It was my first real hike alone, in the Whites. Admittedly it wasn't Washington, or even Lafayette, but ascending fifteen-hundred feet was not exactly easy for this novice.
The path itself was just a little shy of two miles long from trailhead to the summit, and I enjoyed the early easy-going, although the bear claw imprint on an ash tree supplied adrenaline enough.
As the incline increased, I felt my heartbeat do the same, and as it increased even more, my backpack and my breathing got a little heavy. By the time I reached the top, I was literally a mess; sweat had soaked my t-shirt through and through.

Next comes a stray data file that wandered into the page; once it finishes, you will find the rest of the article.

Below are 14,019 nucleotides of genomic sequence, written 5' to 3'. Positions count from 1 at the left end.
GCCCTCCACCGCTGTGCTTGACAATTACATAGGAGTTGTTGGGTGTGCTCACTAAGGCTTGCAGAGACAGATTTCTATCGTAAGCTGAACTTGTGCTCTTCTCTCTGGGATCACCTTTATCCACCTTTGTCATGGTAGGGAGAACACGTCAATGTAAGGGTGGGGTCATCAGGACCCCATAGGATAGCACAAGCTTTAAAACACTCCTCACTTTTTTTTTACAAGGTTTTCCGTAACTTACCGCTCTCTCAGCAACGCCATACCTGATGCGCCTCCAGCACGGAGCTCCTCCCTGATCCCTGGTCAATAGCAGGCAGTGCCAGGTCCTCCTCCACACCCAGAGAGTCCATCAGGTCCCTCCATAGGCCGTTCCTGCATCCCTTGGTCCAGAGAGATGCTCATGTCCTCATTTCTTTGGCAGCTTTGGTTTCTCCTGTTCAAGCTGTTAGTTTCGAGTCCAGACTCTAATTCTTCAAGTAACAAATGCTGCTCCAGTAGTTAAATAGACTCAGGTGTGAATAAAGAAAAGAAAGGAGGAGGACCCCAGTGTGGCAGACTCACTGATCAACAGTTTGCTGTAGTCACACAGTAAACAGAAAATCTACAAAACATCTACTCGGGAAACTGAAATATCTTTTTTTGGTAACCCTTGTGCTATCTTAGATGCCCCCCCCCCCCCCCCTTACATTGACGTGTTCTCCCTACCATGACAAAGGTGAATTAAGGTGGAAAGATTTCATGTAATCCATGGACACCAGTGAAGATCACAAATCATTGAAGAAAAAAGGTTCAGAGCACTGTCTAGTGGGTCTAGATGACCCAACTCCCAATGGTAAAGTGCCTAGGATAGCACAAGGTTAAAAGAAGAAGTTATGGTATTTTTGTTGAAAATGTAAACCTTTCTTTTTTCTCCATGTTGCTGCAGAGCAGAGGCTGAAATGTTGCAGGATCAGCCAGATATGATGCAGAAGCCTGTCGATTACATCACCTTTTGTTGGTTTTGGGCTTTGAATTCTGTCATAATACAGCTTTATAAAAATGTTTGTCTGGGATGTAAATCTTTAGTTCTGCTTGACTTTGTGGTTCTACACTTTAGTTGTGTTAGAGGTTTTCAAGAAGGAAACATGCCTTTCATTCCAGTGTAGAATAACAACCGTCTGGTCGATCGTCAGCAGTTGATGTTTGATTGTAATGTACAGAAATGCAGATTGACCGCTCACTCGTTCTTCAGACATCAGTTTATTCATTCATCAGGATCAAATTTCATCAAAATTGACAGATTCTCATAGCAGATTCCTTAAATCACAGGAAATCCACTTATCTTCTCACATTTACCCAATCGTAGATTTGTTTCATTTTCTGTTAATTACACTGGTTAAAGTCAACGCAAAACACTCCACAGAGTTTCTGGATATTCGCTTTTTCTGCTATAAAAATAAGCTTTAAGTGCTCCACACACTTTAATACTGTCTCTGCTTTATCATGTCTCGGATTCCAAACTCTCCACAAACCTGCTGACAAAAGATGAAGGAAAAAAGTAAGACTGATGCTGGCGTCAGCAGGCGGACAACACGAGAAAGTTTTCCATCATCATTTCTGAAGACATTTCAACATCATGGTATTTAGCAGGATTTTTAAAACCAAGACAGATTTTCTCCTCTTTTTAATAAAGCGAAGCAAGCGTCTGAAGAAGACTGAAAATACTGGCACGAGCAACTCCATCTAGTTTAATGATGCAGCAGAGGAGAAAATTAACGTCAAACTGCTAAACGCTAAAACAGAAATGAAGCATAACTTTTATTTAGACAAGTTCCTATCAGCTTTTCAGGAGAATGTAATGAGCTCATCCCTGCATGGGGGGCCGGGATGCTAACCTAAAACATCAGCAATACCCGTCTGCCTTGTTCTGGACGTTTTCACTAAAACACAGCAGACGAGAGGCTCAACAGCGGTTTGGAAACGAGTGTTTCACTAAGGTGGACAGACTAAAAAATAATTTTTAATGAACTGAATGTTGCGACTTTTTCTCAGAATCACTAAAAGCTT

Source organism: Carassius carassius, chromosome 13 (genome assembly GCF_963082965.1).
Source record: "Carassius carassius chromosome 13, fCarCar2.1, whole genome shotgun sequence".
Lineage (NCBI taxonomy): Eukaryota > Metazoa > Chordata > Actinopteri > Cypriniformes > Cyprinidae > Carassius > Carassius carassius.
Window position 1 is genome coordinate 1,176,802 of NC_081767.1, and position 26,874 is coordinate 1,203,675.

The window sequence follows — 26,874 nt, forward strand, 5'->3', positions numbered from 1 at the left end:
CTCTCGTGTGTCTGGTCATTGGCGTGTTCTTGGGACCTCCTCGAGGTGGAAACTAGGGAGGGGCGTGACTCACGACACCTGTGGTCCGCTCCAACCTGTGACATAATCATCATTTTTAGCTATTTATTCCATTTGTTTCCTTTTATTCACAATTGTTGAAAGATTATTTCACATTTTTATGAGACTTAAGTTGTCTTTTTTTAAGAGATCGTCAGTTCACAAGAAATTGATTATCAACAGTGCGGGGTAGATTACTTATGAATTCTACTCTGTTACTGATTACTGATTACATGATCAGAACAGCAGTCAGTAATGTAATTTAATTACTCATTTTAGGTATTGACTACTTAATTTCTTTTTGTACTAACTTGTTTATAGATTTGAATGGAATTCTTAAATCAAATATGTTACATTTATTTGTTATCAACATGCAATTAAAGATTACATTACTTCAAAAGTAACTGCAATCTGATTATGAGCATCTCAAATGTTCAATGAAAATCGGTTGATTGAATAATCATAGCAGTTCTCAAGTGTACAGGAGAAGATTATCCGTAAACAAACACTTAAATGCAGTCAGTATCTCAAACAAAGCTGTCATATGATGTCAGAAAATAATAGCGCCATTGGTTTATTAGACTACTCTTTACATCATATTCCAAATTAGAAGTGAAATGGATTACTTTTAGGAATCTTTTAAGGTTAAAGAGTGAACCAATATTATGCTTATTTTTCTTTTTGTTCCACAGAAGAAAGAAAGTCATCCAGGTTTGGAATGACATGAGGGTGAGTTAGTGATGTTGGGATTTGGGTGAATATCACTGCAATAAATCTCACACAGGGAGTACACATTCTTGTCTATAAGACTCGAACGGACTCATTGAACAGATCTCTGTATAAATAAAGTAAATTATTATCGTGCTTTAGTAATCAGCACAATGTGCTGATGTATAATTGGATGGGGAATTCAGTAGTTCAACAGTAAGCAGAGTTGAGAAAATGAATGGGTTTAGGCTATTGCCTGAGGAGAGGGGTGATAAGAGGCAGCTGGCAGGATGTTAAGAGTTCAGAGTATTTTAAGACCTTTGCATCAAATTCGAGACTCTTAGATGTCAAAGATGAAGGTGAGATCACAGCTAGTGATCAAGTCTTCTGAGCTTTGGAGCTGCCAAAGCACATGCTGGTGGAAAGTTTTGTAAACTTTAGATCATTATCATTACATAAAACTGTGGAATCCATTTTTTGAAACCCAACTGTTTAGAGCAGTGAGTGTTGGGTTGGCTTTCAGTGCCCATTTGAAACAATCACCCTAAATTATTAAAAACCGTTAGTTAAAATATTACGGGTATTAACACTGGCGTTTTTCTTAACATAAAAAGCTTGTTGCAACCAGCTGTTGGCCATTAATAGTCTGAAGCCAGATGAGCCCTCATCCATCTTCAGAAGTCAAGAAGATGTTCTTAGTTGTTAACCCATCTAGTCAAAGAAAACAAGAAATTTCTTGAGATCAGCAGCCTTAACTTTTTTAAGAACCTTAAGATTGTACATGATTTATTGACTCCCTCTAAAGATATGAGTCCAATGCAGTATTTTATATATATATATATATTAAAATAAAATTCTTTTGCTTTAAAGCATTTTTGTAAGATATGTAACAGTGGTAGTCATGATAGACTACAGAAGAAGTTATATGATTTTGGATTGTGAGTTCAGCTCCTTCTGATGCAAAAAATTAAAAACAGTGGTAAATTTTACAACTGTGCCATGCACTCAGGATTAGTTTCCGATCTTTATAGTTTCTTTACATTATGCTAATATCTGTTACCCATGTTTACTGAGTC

But there atop the granite features they call Indian Head, I could see the notch below in all its mirroring the humble genius of an ancient glacier's flow. I thought of subsequent Abenaki tribes who traveled through that very valley giving thanks and praying to the silent peaks above them.
And then I saw the spirit of our age emerge from out behind a thicket. He was carrying a can of beer and smoking a cigarette, so cool there wasn't any sign of sweat about him. "Hey man," he laughed, "don't go spiriting away my valuable point of view."